Yet another airline boss has said that it is fully expected that vaccination against coronavirus will become mandatory in order to travel.
AirAsia CEO Tony Fernandes told an aviation conference Wednesday that Asian countries may soon demand that anyone crossing their borders has received a Covid-19 jab.
“I foresee in Asia, anyway, I think they won’t let anyone in without a vaccination,” Fernandes said at the CAPA Centre for Aviation event.
“It’s not up to the airlines to decide,” he added, explaining that “It’s for governments to decide. It’ll be the country that’ll decide if they will allow people to come in if they are not vaccinated.”
Fernandes’ comments echo those of Todd Handcock, the Asia Pacific president of Collinson Group, which owns Priority Pass airport lounges.
Handcock said recently that “We believe that vaccinations will be required for entry to many countries in the future. And for a period of time, parallel requirements of (being) vaccinated or pre-flight negative tests.”
Air Asia has already implemented a digital ‘health pass’ called Scan2Fly which is being used on routes from Kuala Lumpur to Singapore, Surabaya, and Jakarta.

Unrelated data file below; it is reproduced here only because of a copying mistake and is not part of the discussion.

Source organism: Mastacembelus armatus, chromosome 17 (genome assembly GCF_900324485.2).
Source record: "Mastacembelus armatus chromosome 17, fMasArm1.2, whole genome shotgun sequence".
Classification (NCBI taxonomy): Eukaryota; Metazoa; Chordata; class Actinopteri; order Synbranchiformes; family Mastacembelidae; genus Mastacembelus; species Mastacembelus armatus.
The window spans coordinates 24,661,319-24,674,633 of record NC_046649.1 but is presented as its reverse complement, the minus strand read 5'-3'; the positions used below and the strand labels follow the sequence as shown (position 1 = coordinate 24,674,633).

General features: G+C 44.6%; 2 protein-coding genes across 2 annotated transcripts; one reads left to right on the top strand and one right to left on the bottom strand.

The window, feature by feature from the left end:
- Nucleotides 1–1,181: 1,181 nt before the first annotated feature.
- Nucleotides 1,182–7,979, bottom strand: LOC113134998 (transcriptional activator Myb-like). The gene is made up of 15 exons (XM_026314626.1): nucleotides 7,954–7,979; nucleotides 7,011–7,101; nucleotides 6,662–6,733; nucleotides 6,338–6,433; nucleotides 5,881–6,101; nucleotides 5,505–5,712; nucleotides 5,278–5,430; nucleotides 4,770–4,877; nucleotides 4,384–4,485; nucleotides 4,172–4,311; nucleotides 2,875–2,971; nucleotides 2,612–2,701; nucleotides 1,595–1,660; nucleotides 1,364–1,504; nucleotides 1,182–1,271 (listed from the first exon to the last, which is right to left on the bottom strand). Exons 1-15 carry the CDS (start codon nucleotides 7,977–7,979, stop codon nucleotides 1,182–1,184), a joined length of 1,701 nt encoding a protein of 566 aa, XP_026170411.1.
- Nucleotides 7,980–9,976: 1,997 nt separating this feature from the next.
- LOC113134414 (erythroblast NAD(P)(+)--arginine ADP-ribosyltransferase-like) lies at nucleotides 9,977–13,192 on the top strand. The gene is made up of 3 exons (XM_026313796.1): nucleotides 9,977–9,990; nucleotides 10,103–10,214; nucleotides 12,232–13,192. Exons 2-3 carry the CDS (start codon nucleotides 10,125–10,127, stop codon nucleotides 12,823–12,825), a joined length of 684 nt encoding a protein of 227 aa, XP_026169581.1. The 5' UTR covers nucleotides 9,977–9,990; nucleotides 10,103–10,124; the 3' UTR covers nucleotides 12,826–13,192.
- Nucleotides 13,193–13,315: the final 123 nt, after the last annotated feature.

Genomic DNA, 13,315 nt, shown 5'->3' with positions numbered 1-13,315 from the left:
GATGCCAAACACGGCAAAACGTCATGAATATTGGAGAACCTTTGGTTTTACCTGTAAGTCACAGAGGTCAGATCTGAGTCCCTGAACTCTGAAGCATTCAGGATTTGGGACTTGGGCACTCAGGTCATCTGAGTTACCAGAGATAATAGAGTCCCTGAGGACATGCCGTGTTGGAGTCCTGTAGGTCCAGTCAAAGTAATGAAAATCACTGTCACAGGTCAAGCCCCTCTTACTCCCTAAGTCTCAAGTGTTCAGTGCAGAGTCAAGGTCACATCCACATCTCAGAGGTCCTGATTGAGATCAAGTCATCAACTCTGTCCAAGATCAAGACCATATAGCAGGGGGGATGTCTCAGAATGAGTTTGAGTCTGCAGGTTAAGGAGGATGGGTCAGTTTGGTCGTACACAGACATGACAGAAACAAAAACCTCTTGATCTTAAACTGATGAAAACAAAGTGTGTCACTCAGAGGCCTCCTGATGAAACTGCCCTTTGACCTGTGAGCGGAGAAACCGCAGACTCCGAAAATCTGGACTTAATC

The app, use of which is voluntary at this stage, allows passengers to upload medical certificates when checking in online. The app also details entry documentation required by the destination country, including Covid-19 related data.
Screenshot: Air Asia’s Scan2Fly app
The airline expects the technology to eventually be rolled out to other Air Asia destinations.
The developments come after multiple other airline chiefs and transport executives have commented that so called ‘vaccination passports’ are coming.
The president of travel company Acendas, Brent Blake, told Fox 4 News that he believes the immunity documents will be introduced, requiring anyone who wishes to board a plane to be vaccinated.
Lance Gokongwei, President and CEO of Cebu Pacific, the largest budget airline in the Philippines, recently said “I think we have to work on a single, global COVID passport so that each country respects the passport.”
“That has to be the number one priority: to get vaccines in the hands in as much of the global population as possible,